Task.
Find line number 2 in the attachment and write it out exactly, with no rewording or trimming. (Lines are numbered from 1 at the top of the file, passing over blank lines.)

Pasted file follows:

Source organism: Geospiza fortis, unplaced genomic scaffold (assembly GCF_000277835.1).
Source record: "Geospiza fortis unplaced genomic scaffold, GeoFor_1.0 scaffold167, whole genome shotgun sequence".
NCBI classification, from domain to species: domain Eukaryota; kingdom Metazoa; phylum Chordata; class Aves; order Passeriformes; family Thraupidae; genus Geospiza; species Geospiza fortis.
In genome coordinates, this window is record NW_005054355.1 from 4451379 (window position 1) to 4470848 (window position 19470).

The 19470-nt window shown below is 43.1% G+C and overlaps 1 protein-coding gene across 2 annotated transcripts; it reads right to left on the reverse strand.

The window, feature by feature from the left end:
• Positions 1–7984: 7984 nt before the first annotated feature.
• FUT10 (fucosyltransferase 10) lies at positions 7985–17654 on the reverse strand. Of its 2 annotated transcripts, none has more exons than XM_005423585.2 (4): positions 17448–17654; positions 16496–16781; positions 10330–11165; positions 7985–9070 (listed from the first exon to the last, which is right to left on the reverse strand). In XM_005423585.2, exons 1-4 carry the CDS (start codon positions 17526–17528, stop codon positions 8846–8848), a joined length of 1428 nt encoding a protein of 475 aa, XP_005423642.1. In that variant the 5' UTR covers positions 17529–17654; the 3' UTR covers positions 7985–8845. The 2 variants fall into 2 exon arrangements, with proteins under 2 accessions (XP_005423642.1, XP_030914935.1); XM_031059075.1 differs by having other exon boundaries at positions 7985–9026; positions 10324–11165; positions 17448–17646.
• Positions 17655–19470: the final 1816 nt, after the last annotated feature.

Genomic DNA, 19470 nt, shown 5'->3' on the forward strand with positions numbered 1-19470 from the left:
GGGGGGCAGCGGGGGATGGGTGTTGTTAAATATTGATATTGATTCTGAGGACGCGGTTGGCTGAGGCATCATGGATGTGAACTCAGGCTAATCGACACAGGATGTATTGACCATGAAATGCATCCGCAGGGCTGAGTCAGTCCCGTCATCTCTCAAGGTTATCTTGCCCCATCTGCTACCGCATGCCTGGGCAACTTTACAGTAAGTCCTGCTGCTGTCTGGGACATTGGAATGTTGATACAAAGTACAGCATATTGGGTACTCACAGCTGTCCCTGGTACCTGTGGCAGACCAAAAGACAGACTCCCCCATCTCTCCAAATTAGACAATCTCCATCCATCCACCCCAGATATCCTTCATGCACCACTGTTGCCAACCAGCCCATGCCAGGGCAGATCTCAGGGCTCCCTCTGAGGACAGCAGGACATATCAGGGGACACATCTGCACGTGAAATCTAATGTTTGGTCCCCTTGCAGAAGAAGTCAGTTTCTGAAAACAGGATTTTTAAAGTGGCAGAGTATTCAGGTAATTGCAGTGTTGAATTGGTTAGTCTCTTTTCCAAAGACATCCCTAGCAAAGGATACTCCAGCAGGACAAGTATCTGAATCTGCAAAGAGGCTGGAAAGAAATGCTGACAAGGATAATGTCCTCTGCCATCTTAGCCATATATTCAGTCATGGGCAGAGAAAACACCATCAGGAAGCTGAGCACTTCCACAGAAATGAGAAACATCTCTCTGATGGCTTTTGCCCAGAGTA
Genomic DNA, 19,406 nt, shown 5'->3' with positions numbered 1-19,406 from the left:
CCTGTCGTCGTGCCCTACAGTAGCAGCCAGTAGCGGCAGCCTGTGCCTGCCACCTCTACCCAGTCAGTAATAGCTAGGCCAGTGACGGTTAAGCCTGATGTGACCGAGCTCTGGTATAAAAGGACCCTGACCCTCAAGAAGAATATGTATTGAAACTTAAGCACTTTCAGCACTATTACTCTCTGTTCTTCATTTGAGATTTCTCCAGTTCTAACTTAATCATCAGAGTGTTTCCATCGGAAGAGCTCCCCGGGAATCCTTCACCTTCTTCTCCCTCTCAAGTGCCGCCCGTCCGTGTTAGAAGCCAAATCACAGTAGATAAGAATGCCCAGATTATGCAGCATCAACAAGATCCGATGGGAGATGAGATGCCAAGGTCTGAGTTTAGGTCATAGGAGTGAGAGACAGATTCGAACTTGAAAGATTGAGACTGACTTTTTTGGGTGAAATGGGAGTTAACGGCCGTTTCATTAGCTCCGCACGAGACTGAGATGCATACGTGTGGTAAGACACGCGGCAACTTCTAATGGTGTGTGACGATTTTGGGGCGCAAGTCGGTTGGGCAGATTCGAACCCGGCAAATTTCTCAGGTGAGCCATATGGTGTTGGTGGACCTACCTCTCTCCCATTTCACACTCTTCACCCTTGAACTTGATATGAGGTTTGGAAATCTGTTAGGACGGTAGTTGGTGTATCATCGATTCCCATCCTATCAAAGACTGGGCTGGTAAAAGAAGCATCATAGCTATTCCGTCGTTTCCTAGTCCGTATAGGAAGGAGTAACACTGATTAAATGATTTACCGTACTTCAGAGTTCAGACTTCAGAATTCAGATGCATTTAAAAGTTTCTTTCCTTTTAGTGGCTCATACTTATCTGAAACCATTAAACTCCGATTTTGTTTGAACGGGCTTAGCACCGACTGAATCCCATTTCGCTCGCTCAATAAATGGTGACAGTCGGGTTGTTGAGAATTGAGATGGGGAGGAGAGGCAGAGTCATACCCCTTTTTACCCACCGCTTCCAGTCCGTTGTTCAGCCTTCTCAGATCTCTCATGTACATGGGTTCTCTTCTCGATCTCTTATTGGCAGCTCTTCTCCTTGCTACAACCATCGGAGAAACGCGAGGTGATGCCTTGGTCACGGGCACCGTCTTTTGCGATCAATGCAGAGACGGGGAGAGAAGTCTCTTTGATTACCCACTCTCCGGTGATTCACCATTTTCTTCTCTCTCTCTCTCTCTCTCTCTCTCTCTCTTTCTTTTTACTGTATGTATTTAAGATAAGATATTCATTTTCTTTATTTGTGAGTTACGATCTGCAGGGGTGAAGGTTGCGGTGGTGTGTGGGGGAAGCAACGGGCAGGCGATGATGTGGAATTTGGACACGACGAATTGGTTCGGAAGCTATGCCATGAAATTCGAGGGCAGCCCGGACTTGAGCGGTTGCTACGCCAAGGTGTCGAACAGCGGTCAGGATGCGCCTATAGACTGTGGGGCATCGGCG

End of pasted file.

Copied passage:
Source record: "Geospiza fortis unplaced genomic scaffold, GeoFor_1.0 scaffold167, whole genome shotgun sequence".